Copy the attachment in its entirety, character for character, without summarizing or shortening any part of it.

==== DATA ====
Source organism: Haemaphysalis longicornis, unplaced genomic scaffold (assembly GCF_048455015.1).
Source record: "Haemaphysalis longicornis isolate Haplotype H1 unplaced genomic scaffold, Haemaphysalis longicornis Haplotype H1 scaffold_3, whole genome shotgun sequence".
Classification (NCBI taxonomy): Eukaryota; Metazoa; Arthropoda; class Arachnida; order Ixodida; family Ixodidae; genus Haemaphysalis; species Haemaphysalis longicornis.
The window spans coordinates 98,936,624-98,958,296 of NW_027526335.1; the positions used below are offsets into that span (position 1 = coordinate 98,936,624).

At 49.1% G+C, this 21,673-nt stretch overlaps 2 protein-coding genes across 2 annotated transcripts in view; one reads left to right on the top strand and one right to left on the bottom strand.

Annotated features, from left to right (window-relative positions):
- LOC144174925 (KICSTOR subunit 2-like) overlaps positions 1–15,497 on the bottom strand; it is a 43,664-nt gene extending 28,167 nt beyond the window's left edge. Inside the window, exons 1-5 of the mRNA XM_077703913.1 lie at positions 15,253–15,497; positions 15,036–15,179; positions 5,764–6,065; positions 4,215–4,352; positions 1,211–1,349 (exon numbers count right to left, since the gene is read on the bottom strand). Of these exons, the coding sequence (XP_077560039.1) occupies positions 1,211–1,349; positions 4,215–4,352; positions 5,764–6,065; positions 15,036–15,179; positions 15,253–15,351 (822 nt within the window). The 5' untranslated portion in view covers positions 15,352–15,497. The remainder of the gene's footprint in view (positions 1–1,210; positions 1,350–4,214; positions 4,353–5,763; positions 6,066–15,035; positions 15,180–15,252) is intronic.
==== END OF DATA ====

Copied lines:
Source organism: Haemaphysalis longicornis, unplaced genomic scaffold (assembly GCF_048455015.1).
Source record: "Haemaphysalis longicornis isolate Haplotype H1 unplaced genomic scaffold, Haemaphysalis longicornis Haplotype H1 scaffold_3, whole genome shotgun sequence".
Classification (NCBI taxonomy): Eukaryota; Metazoa; Arthropoda; class Arachnida; order Ixodida; family Ixodidae; genus Haemaphysalis; species Haemaphysalis longicornis.
The window spans coordinates 98,936,624-98,958,296 of NW_027526335.1; the positions used below are offsets into that span (position 1 = coordinate 98,936,624).

At 49.1% G+C, this 21,673-nt stretch overlaps 2 protein-coding genes across 2 annotated transcripts in view; one reads left to right on the top strand and one right to left on the bottom strand.

Annotated features, from left to right (window-relative positions):
- LOC144174925 (KICSTOR subunit 2-like) overlaps positions 1–15,497 on the bottom strand; it is a 43,664-nt gene extending 28,167 nt beyond the window's left edge. Inside the window, exons 1-5 of the mRNA XM_077703913.1 lie at positions 15,253–15,497; positions 15,036–15,179; positions 5,764–6,065; positions 4,215–4,352; positions 1,211–1,349 (exon numbers count right to left, since the gene is read on the bottom strand). Of these exons, the coding sequence (XP_077560039.1) occupies positions 1,211–1,349; positions 4,215–4,352; positions 5,764–6,065; positions 15,036–15,179; positions 15,253–15,351 (822 nt within the window). The 5' untranslated portion in view covers positions 15,352–15,497. The remainder of the gene's footprint in view (positions 1–1,210; positions 1,350–4,214; positions 4,353–5,763; positions 6,066–15,035; positions 15,180–15,252) is intronic.